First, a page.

Sedge family (Cyperaceae)
Description: This perennial sedge forms a loose tuft of leafy culms about 1-2' tall. Each culm has 4-6 alternate leaves, which are located mostly along the lower half of its length. Each slender culm is light to medium green, stiff, triangular in cross-section, and slightly pubescent to glabrous; the texture of the culm is rough underneath the inflorescence, otherwise it is smooth. The leaf blades are up 11" long and 5 mm. across; they are medium green, widely spreading, and rather floppy. Both the upper and lower surfaces of these blades are conspicuously pubescent. The outer two sides of the leaf sheaths are medium green and very pubescent, while their inner sides are membranous and less pubescent. The apices of inner sheaths have upper margins that are concave or truncate. At the junctions of sheaths and blades, the ligules are short-membranous; each ligule forms an upside-down V-shape. Each culm terminates in an inflorescence of 2-4 cylindrical spikelets and their bracts. The uppermost spikelet is gynecandrous (pistillate florets & their scales above, staminate florets & their scales below), while the lower spikelets are pistillate.
The spikelets are 10-12 mm. long and about 5 mm. across; the uppermost spikelet is a little longer than the lower spikelets. The spikelets are densely packed with the perigynia of pistillate florets; these perigynia are spreading to ascending. There are about 20–40 perigynia per spikelet. The spikelets are held more or less erect on short slender peduncles; at the bases of these peduncles, there are green linear bracts up to 1½" long; the bract of the lowest spikelet overtops the inflorescence. The perigynia are 2.5–3.0 mm. long, about 1.5 mm. across, and obovoid in shape; their outer surfaces are pale green (while immature), glabrous, and only faintly nerved. Each perigynium is well-rounded on its 2 outer sides and somewhat flat on its inner side; the beak of each perigynium is very short and insignificant, while its base is bluntly wedge-shaped. The pistillate scales are 2.0–2.5 mm. long and ovate in shape; they are shorter than the perigynia. The pistillate scales have wide membranous margins (later turning brown), otherwise they are green-veined. The blooming period occurs from late spring to early summer, lasting about 1-2 weeks. The florets are wind-pollinated. The achenes are obovoid, glabrous, and somewhat 3-angled; they are about 1.5–2.0 mm. in length. The root system is fibrous and short-rhizomatous.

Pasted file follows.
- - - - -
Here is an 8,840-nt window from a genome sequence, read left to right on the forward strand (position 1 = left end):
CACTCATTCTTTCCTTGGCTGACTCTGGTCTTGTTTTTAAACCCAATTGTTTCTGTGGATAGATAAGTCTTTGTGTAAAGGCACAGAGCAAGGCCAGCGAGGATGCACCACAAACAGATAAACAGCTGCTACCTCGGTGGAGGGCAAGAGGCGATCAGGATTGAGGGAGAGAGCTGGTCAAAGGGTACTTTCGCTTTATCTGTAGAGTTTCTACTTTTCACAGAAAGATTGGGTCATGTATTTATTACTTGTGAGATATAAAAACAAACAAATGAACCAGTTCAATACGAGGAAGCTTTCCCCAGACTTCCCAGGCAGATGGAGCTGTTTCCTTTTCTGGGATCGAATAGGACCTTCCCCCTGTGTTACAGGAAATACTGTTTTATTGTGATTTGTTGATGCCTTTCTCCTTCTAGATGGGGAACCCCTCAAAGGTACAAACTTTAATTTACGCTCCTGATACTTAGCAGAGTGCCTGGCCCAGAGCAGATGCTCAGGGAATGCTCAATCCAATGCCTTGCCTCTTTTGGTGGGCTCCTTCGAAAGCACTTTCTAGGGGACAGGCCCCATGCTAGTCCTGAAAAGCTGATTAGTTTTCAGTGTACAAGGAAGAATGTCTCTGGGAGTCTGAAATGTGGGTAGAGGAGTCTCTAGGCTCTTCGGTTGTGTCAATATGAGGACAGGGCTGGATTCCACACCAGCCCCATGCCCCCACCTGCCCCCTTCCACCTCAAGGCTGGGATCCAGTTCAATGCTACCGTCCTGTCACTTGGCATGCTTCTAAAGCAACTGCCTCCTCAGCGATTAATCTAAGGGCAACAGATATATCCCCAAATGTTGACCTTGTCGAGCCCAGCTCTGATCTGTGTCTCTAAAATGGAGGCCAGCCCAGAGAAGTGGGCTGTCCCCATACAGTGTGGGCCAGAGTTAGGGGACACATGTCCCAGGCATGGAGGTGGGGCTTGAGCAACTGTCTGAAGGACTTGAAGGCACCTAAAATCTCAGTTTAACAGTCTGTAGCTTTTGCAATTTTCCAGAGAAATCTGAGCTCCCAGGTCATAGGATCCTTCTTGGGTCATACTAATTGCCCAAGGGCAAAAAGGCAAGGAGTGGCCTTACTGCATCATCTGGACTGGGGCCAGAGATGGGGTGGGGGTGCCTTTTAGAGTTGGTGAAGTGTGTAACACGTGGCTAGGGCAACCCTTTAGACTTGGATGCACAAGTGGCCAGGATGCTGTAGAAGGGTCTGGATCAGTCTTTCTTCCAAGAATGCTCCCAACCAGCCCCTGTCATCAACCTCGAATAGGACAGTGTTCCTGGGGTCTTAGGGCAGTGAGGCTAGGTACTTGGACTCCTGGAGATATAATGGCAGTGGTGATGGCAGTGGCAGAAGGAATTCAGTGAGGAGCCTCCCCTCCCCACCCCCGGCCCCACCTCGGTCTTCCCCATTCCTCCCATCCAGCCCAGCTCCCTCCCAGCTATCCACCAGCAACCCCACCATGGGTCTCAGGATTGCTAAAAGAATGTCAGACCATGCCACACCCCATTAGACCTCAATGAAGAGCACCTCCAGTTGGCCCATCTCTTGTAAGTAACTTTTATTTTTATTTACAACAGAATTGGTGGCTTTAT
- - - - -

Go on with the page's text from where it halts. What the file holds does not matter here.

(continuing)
Cultivation: This sedge is typically found in partial sun to light shade, mesic to slightly dry conditions, and somewhat sterile soil containing sand, rocky material, or clay. Like many other sedges, it will form small tufts of leaves and culms.
Range & Habitat: The native Hairy-leaved Sedge is fairly common in the southern half of Illinois, becoming occasional to absent in the northern half of the state (see Distribution Map). Habitats include upland woodlands, thinly wooded bluffs, wooded slopes, typical savannas and sandy savannas, rocky glades, sandy meadows, and abandoned fields. In wooded habitats, this sedge often occurs where oaks (Quercus spp.) are the dominant canopy trees.
Faunal Associations: Insects that feed on woodland sedges (Carex spp.) include caterpillars of the butterfly Satyrodes appalachia (Appalachian Brown), leaf-mining larvae of the moths Elachista argentosa and Elachista madarella, larvae of the moth Apamea indocilis (Ignorant Apamea), the stink bug Mormidea lugens, and the aphids Carolinaia caricis and Iziphya flabella. Among vertebrate animals, the seeds are eaten by such birds as the Wild Turkey, Cardinal, Eastern Towhee, Song Sparrow, Lincoln Sparrow, Tree Sparrow (winter only), Common Redpoll (winter only), and Slate-colored Junco (winter only). Some mammals use woodland sedges as a source of food to a minor extent; these species include the White-Tailed Deer (foliage), Black Bear (foliage), Gray Squirrel (seedheads), and Fox Squirrel (seedheads).
Photographic Location: Edge of a wooded bluff in Vermilion County, Illinois.
Comments: This sedge is usually found in rather dry open woodlands. It resembles many other Carex spp. (sedges), but its leaf blades and sheaths are conspicuously pubescent. Unlike Carex hirtifolia (Hairy Sedge) and some other hairy sedges (Carex spp.), the perigynia of Hairy-leaved Sedge are glabrous, rather than pubescent. Hairy-leaved Sedge could be confused with Carex bushii (Bush's Sedge), but the pistillate scales of the latter are longer than the perigynia. Another common name of Carex hirsutella is Downy Sedge.